Vols feelin' California love

It's not often newcomers have a legitimate opportunity to come to a Southeastern Conference school and start Day 1. Sign in or subscribe now to see what defensive back and California native may just nudge his way into the starting lineup.

Watching Byron Moore's highlight film on Scout.com, it's easy to see why the Tennessee coaches fell in love with him and made it a point to get the defensive back running through the 'T' with them this fall.

It didn't hurt that nudging them in the back was Volunteer defensive lineman Malik Jackson, who was a teammate of Moore's in 2009 at Southern California.

"Man, I love Byron Moore," said Jackson, who played his high school football roughly 38 miles north of Moore's team. "I'm happy he's up here. I told coach (Justin) Wilcox we have to get him up here. He's going to be good for our secondary. He's going to be much-needed. He's a guy that can come in and play right away I think. Knowing him from USC and back home from where I'm from, he's a real hard worker. I think he can do real real good things."

After redshirting one season at USC, Moore transferred out when Lane Kiffin and his staff were hired.

The step from playing in the Pac-10 to the junior college ranks can affect some athletes. Moore made it a point to not let his skills whither away while at Los Angeles Harbor Community College.

"It wasn't too much of an adjustment. It was just having the right mindset the whole year," he said.

Although he was in Carson, Calif., just the one year, Moore made sure he left his mark. He totaled 42 tackles to go with nine interceptions, two of which he returned for touchdowns. He was honored by being named Defensive Player of the Year in the Central Division-Western Conference of the Southern California Football Association.

The recruiting battle for Moore came down to Tennessee and Miami (Fla.). As much as Jackson pressed his coaches to recruit Moore, his presence was helpful in getting the playmaker to Knoxville.

"It was real nice knowing I already had a former teammate here, and I could call him during the recruiting process and ask different questions how it's like doing the day-to-day stuff," said Moore, who played on the prep level at Nathaniel Narbonne (Calif.) High School. "It makes it easier with the transition coming from home."

Now that he's donning the orange and white, it's time to start clicking. As well as he played at Los Angeles Harbor, the move to Southeastern Conference football is still a quantum leap.

"It's a real big difference from junior college," Moore said. "Almost taking a year off once you leave going from a DI to a junior college. Just getting back into the DI style of play and stuff like that, but it's been fun so far."

The 6-foot-1, 205-pounder admitted that he is somewhat rusty but gave credit to Tennessee strength and conditioning coach Ron McKeefery for helping him and the team prepare for preseason camp.

"It's still a little different trying to get into football shape once you get the pads and all the equipment on, but overall it's been a good first few days. Having fun out here just running around and I'm excited for the season coming up," said Moore, who has three years of eligibility.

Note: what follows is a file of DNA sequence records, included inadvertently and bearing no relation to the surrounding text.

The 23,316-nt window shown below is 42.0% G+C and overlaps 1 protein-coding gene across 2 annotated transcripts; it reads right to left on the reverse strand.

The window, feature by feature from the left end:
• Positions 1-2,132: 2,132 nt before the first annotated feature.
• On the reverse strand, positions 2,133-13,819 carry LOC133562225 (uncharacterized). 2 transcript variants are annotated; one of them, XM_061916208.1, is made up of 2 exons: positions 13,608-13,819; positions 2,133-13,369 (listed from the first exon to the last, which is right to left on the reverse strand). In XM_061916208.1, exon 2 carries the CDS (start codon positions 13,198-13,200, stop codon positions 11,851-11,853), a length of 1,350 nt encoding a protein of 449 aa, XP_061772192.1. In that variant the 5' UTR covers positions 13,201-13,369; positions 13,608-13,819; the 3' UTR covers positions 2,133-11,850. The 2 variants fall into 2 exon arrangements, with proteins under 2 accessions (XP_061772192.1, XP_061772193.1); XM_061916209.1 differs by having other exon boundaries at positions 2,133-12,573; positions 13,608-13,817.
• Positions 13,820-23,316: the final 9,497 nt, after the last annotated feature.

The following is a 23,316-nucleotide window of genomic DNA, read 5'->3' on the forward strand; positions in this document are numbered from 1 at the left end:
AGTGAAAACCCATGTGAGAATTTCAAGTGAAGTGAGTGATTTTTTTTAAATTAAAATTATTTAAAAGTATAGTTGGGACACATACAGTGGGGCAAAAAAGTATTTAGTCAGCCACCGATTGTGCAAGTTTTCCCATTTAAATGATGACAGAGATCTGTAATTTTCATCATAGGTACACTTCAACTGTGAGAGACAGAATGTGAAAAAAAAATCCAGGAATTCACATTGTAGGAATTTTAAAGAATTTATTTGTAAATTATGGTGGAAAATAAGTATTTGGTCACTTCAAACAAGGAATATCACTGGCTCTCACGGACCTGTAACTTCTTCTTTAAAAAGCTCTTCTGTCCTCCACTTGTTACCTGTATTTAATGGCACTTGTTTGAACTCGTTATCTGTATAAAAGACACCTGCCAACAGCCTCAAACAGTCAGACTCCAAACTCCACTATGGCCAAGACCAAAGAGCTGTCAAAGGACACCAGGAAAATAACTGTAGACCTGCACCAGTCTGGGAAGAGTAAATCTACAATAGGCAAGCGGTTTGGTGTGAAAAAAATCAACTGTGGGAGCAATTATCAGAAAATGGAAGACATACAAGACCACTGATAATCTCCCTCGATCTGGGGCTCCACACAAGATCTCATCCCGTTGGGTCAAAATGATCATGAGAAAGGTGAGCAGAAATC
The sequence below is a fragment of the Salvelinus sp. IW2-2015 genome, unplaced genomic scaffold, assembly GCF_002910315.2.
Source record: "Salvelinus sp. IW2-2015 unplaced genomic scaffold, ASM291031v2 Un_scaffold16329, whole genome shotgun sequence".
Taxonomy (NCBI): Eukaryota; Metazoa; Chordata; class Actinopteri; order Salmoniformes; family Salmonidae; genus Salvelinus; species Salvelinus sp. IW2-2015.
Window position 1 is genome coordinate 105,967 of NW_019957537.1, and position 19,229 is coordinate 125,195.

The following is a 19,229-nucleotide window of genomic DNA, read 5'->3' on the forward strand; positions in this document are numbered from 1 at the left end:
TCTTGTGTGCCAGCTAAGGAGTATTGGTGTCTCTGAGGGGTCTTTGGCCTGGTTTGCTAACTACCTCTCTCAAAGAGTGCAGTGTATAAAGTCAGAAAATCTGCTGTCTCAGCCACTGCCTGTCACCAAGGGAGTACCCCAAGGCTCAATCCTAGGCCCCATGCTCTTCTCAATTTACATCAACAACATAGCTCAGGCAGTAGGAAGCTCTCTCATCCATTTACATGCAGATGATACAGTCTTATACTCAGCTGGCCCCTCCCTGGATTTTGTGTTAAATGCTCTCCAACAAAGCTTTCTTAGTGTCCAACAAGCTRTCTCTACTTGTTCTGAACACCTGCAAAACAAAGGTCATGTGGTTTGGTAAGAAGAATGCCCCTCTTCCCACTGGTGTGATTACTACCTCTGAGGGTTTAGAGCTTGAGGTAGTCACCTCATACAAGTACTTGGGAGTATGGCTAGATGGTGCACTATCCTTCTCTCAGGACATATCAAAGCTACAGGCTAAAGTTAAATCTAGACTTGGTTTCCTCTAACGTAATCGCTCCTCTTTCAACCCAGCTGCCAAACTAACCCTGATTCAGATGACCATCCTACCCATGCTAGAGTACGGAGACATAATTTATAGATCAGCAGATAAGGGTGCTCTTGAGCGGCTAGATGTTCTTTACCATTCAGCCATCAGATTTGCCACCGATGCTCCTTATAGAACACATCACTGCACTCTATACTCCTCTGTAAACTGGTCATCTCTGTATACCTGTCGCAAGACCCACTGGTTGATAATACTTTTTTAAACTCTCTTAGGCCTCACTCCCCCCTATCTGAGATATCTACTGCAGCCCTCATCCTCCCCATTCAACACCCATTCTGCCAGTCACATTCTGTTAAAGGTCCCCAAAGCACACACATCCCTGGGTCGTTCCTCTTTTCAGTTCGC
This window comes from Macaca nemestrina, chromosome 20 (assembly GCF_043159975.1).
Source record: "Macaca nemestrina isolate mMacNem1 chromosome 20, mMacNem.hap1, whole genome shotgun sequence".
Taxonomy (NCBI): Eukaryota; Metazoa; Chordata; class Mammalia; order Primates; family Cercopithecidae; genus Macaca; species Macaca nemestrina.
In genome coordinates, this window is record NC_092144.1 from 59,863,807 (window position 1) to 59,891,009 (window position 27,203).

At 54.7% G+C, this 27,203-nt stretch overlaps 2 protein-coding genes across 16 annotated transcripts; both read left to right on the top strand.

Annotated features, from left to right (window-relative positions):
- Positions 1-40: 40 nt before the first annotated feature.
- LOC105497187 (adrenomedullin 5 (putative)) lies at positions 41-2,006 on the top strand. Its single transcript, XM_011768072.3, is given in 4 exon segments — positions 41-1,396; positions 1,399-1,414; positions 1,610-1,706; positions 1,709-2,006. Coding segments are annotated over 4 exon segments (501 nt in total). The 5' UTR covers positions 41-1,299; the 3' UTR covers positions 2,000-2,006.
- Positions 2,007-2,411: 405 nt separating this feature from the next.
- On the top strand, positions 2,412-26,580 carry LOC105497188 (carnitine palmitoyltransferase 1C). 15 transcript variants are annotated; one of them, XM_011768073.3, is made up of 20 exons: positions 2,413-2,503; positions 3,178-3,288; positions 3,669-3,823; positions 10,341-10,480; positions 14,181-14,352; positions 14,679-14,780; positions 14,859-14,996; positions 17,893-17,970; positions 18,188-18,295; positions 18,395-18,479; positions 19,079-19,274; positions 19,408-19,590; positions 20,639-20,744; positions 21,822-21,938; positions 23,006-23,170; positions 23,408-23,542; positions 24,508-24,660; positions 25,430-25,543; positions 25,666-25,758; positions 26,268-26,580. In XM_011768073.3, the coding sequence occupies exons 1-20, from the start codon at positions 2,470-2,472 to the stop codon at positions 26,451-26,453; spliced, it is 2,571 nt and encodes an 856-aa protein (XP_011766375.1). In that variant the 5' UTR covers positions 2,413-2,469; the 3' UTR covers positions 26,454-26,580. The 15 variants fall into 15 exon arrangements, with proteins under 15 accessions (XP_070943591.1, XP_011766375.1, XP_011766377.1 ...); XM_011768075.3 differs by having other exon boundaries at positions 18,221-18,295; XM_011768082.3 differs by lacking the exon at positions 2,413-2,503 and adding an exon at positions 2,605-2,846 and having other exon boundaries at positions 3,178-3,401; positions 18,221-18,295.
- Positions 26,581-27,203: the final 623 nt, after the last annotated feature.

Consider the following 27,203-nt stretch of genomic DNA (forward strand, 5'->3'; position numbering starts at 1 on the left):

As a former USC teammate of Moore's, defensive end Malik Jackson played a key role in Moore's recruitment.
(Danny Parker/InsideTennessee.com)
Moore said he doesn't have a preference on position in the secondary, mentioning that the only difference is the mental aspect of safety as compared to cornerback. He just wants to get on the field as quick as possible.

"The main thing is the safety is pretty much the quarterback of the defense so you've just got to know all the right checks to make and all the calls and all the formations," he said.

"At corner, you're just pretty much covering and locking up."

The redshirt sophomore took it upon himself to get locked in on the defense the Vols run by familiarizing himself with the playbook on the spring and early portions of the summer. That's allowing him to just react instead of having to take time to think about his assignment.

"It was a real big help," Moore said. "I pretty much had the whole defense while I was at home and they were out here practicing for the spring. So, I was calling coach Wilcox and (secondary) coach (Terry) Joseph over the phone after their practice to see what they were doing and going over different plays in the playbook. Once I got here, I pretty much knew all the basics of the defense. So, it wasn't too much of a learning curve. So, I was able to play fast."

Head coach Derek Dooley looks forward to utilizing Moore's versatility but where the former four-star fits into the lineup is anybody's guess as Tennessee wrapped up just their sixth practice of preseason camp Monday afternoon.

"I don't know. He's like a lot of guys," Dooley said. "A lot of it depends on what the other guys can do — Izauea (Lanier), (Brian) Randolph and those other guys. I just don't know yet. We're still trying to figure it out."

In 2008, in his senior season as a Gaucho, Moore piled up 83 tackles, four INTs (two TDs), three fumble recoveries (one TD) and a pair of forced fumbles. He also totaled 1,783 yards and 12 TDs between working that year as a wide receiver and returnman.

That ability could get the former Prep Star All-American fielding kicks or punts in Neyland Stadium.

"They have mentioned to me about kick returns, so I don't know if I'll get the chance," Moore said. "Right now I'm just doing all the blocking and whatever I can on special teams to help the team out."

Make no mistake about it. Moore would welcome the opportunity to get the ball in his hands and grinned when the possibility was mentioned.

"I always want the ball in my hands, but I'm going to do whatever they need me to do," he said.


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